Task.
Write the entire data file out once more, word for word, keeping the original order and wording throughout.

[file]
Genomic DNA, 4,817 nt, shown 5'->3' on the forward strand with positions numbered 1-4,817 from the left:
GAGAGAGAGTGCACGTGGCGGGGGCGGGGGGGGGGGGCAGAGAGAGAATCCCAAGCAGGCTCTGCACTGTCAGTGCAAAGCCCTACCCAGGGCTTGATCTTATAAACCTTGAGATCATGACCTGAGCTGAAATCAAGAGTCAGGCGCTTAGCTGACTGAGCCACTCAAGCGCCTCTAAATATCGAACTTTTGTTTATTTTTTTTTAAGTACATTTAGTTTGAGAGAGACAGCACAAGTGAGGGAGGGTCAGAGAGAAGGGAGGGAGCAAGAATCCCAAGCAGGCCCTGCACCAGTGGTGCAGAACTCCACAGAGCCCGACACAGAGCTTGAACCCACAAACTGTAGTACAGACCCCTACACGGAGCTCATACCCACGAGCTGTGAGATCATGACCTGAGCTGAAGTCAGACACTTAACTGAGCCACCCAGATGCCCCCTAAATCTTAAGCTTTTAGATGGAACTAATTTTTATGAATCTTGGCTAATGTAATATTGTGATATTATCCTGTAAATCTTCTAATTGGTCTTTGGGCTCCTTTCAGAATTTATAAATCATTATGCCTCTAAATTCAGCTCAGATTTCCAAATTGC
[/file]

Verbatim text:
Genomic DNA, 4,817 nt, shown 5'->3' on the forward strand with positions numbered 1-4,817 from the left:
GAGAGAGAGTGCACGTGGCGGGGGCGGGGGGGGGGGGCAGAGAGAGAATCCCAAGCAGGCTCTGCACTGTCAGTGCAAAGCCCTACCCAGGGCTTGATCTTATAAACCTTGAGATCATGACCTGAGCTGAAATCAAGAGTCAGGCGCTTAGCTGACTGAGCCACTCAAGCGCCTCTAAATATCGAACTTTTGTTTATTTTTTTTTAAGTACATTTAGTTTGAGAGAGACAGCACAAGTGAGGGAGGGTCAGAGAGAAGGGAGGGAGCAAGAATCCCAAGCAGGCCCTGCACCAGTGGTGCAGAACTCCACAGAGCCCGACACAGAGCTTGAACCCACAAACTGTAGTACAGACCCCTACACGGAGCTCATACCCACGAGCTGTGAGATCATGACCTGAGCTGAAGTCAGACACTTAACTGAGCCACCCAGATGCCCCCTAAATCTTAAGCTTTTAGATGGAACTAATTTTTATGAATCTTGGCTAATGTAATATTGTGATATTATCCTGTAAATCTTCTAATTGGTCTTTGGGCTCCTTTCAGAATTTATAAATCATTATGCCTCTAAATTCAGCTCAGATTTCCAAATTGC